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Displaying items by tag: R116

Remote Operations Vehicle (ROV) operations, conducted by Marine Institute specialists on-board the Granuaile in conjunction with An Garda Síochána and the Air Accident Investigation Unit continued overnight and are ongoing. Wind has freshened overnight, which may constrain certain elements of the proposed search until Sunday, but conditions remain favourable for time being. Air, surface and shoreline searches are ongoing today, supported by Coast Guard, RNLI and Civil Defence volunteers. The Shannon based Coast Guard helicopter will conduct aerial searches later today. The Air Corps are also supporting the search.

Also the Coast Guard wishes to request all mariners, particularly those not participating on Saturday 8th April, to continue to keep a good lookout for any material associated with R116 and report any sightings to Malin Head Coast Guard Co-ordination Centre.

Published in Coastguard
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The AAIU in consultation with An Garda Síochána, the Navy, the Coast Guard, the GSI and the Marine Institute wish to advise that following initial Remote Operated Vehicle (ROV) operations the wreckage of R116 has been positively located on the sea bed on the Eastern side of Black Rock, at a depth of approx. 40m.

Operations are continuing but are weather dependent.

Published in Coastguard
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The AAIU wishes to extend its sincere sympathies to the families and friends of the crew of R116.

The Chief Inspector of Air Accidents, Mr. Jurgen Whyte, in consultation with the appointed Investigator-in-Charge, Mr. Paul Farrell, wishes to make the following statement.

An AAIU investigation into the circumstances of the loss of R116 is underway. As with all AAIU investigations, this Investigation will be evidence based.

The Investigation has been working with the Garda Síochána, Coast Guard, Irish Air Corps, the Irish Marine Institute, and many local persons and agencies with the primary objective of locating and recovering the missing crew members.

In addition, the AAIU is anxious to recover and examine as much wreckage as possible, and in particular to recover the combined voice and flight data recorder (“black box”). The AAIU, in accordance with international convention, has an Accredited Representative from the US National Transportation Safety Board (as state of design and manufacture); that representative has advisers from the US Federal Aviation Administration and the aircraft manufacturer. The AAIU has also received assistance, support and advice from the UK Air Accidents Investigation Branch two of whose inspectors attended Blacksod.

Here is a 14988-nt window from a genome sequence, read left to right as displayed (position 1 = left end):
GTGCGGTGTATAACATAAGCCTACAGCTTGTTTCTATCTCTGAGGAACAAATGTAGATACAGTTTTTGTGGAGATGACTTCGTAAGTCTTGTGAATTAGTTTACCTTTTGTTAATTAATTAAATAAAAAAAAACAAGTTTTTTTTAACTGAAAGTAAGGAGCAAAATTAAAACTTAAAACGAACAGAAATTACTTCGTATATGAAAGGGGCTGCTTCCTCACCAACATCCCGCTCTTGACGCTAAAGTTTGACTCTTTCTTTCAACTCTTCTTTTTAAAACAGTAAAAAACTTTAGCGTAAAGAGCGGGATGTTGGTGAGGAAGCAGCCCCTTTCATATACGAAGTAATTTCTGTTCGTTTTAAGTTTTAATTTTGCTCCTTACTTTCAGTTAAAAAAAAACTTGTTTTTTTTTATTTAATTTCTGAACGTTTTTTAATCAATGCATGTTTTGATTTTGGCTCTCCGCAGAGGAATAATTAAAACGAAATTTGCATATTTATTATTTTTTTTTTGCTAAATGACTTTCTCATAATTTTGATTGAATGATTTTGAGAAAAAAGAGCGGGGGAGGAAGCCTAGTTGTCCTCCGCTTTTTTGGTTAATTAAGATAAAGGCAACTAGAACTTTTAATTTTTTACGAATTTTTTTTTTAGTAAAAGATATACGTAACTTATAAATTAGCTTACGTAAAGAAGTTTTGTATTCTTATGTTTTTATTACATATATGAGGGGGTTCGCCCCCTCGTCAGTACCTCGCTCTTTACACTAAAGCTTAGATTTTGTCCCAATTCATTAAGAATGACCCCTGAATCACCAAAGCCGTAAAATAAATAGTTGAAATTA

A significant amount of wreckage has been recovered from the sea and this has been logged and will be brought to the AAIU wreckage facility in Gormanston, Co Meath, for detailed examination.

Furthermore, the AAIU has visited Black Rock Light House, on the approaches to Blacksod bay, which is close to the last recorded position of the helicopter. Some helicopter wreckage has been recovered from the general area of Black Rock Light House. This wreckage is primarily from the tail area of the helicopter. At this early stage in the investigation it is not possible to be definitive about the exact nature of damage to the recovered wreckage or indeed the circumstances of the accident. However, there appears to be marks on some of the recovered wreckage which are consistent with the tail of the aircraft contacting rocky surfaces on the Western end of Blackrock.

The Investigation has not yet definitively identified the initial point of impact.

Equipment aboard surface search vessels has detected a signal which is believed to be from the underwater locator beacon attached to the aircraft’s “Black Box”. This signal points toward an area which will be the focus of further, multi-agency investigation activities at the earliest opportunity, subject to weather.

Published in Coastguard
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RORC Fastnet Race

This race is both a blue riband international yachting fixture and a biennial offshore pilgrimage that attracts crews from all walks of life:- from aspiring sailors to professional crews; all ages and all professions. Some are racing for charity, others for a personal challenge.